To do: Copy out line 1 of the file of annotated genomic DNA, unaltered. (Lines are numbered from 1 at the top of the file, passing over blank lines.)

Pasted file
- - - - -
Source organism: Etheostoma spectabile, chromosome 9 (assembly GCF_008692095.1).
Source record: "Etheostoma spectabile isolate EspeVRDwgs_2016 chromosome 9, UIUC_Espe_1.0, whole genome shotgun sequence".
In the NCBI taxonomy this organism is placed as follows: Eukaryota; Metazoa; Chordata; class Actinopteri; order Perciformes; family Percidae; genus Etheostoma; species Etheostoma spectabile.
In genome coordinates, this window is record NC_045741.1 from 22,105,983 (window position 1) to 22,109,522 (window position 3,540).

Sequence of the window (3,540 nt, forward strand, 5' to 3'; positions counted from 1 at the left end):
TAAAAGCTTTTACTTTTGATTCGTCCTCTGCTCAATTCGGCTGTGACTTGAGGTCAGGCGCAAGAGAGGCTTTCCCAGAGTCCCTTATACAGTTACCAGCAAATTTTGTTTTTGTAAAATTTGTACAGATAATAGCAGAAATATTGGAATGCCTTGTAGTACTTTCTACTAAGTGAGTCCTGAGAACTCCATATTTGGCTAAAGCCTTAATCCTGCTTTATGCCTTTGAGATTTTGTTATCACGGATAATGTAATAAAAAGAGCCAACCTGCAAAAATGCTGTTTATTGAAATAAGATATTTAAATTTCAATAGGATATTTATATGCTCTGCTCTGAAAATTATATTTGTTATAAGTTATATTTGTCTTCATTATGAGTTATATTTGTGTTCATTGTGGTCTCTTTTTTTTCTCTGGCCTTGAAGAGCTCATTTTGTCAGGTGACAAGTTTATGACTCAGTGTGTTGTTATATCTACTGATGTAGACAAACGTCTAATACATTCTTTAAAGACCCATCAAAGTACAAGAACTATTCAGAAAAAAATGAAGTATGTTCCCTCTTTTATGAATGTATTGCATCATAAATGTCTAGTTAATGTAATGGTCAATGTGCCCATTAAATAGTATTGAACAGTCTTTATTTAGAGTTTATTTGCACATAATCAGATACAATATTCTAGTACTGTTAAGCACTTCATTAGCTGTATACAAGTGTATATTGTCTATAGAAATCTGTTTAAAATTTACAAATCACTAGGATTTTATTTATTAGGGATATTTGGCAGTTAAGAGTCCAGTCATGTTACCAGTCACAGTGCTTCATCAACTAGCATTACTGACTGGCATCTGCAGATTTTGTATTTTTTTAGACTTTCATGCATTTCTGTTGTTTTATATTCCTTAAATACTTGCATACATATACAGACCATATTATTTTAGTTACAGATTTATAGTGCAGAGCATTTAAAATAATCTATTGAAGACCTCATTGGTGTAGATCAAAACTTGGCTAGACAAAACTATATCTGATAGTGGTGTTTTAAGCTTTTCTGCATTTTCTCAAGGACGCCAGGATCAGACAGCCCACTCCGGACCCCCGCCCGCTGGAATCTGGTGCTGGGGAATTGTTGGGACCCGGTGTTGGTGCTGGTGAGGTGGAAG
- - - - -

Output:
Source organism: Etheostoma spectabile, chromosome 9 (assembly GCF_008692095.1).